It is to be understood that the embodiments shown and described herein are merely illustrative and that further modifications of this invention may be made by those skilled in the art without departing from the scope and spirit of the invention. For example, tho-ugh the present disclosure has been primarily directed to the determination of the mean amplitude of a pulse, the invention may also be utilized to determine the mean value of any signal characterized by transient fluctuations occuring over a known time interval and random noise perturbations.

What is claimed is:

1. Apparatus for determining the mean amplitude value of a signal subject to transient fluctuations in magnitude and to contamination by random noise perturbations comprising:

signal storage means;

circuit path means for applying said signal to said storage means, said circuit path means including resistor means;

means for selectively shunting said resistor means effectively to remove said resistor means from said circuit path means, said resistor means'being initially shunted;

means for initiating removal of said shunt from said resistor means at a predetermined time after initiation of transient fluctuations accompanying a substantial alteration in magnitude of said applied signal, said last-named means including means for initiating shunting of said resistor means before another substantial alteration in the magnitude of said signal; and

means for sampling the magnitude of a signal developed across said storage means at a predetermined time after the removal of said shunt from said resistor means.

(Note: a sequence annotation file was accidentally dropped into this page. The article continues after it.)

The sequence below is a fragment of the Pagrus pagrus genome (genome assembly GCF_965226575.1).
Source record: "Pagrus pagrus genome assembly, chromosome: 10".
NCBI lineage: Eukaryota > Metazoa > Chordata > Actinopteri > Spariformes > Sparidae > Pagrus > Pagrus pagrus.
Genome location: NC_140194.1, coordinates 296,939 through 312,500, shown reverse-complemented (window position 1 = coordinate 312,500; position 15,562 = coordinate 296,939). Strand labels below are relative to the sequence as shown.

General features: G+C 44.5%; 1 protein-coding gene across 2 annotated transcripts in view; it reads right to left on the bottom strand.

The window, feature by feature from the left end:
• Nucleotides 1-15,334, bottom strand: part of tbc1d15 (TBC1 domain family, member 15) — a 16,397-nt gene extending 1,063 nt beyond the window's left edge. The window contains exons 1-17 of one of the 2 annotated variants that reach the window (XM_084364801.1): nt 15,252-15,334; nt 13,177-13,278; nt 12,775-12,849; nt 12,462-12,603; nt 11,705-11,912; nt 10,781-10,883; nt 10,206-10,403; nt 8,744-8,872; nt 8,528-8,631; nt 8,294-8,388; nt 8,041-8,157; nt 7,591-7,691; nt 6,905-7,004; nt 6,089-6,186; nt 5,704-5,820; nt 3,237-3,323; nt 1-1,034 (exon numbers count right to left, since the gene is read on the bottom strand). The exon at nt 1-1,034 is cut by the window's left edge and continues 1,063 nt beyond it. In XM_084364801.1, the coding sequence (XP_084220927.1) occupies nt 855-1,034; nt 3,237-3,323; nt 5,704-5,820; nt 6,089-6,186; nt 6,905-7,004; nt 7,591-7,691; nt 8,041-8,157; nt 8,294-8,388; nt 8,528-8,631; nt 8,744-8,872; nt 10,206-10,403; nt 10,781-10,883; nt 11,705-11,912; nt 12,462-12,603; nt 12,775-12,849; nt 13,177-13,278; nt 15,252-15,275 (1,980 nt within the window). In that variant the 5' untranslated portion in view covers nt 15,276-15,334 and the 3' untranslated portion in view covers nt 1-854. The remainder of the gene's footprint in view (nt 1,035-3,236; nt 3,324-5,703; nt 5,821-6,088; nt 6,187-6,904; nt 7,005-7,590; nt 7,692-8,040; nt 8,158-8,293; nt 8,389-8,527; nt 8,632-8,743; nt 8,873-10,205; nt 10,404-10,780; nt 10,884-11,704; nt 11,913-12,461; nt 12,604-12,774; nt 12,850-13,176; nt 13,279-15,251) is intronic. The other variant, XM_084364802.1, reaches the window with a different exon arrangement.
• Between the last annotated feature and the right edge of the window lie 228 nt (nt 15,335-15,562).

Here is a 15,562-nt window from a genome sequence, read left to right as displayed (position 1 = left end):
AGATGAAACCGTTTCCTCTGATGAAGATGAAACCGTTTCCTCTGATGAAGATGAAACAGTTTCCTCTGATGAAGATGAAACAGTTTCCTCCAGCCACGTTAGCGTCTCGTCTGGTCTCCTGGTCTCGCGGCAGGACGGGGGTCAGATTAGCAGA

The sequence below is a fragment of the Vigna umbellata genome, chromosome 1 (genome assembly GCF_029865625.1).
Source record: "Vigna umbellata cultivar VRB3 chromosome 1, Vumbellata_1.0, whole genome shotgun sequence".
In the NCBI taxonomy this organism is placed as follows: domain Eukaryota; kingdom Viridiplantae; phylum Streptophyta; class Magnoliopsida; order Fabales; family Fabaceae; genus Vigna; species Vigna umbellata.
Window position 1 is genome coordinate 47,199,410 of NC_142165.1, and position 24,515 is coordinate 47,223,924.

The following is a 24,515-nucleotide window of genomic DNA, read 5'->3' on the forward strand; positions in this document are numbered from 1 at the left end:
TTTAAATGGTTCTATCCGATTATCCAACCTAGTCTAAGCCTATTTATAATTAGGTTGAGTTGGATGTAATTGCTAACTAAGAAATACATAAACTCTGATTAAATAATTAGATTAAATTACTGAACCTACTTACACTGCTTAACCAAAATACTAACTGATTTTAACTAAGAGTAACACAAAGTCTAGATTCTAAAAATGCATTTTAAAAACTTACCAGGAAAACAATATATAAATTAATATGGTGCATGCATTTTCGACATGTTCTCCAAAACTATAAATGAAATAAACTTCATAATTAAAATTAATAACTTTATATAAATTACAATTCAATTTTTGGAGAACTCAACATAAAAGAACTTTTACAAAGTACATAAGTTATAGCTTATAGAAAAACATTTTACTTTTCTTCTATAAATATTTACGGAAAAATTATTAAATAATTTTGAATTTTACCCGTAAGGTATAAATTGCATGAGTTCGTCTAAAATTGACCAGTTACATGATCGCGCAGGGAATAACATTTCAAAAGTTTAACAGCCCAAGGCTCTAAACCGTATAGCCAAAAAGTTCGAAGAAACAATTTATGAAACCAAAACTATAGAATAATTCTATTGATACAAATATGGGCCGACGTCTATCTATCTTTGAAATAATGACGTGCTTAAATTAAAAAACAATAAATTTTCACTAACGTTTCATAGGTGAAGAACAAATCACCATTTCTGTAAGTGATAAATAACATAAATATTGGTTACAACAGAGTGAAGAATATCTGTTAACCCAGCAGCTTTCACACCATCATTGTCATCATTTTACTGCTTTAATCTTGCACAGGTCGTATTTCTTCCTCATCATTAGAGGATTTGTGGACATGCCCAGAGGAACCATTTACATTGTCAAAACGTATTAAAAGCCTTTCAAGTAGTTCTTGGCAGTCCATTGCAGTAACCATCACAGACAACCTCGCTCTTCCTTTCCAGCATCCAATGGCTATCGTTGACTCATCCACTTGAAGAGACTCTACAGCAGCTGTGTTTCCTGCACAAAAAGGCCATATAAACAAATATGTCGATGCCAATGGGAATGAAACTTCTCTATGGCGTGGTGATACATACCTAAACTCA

2. .Apparatus for determining the mean amplitude of a signal comprising:

a source of a periodic train of pulses, each pulse characterized by initial transient fluctuations in magnitude and by the continuous presence of random noise perturbations;

signal storage means;

controllable circuit path means for applying said pulses to said signal storage means, said circuit path means and said storage means forming a circuit having a variable time constant;

means for selectively varying the time constant of said formed circuit, said last-named means including means for periodically initiating variation of said time constant between a preselected minimum value and a preselected optimum 'value, thereby to eliminate the eflYect of said transient fluctuations and said random noise perturbations of said pulses; and

means for sampling the magnitude of a signal developed across said signal storage means at a predetermined time after said time constant has been varied from said minimum value to said optimum value.

3. Apparatus for determining the mean amplitude of a signal which comprises:

a source of a periodic train of pulses, each pulse characterized by initial transient fluctuations in magnitude and by continuous presence of random noise perturbations;

signal storage means;

circuit path means for applying said pulses to said storage means, said circuit path means including first resistor means, second resistor means, said first and said second resistor means connected in series circuit relationhip with said source of pulses, third resistor means connecting said source of pulses and said signal storage means, said circuit path means and said storage mean forming a circuit having a variable time constant;

means for periodically initiating variation of said time constant;

selectively operative switching means responsive to signals from said initiating means connected between a junction of said first and second resistor means and a junction of said third resistor means and said storage means for shunting said third resistor means with said first resistor means; and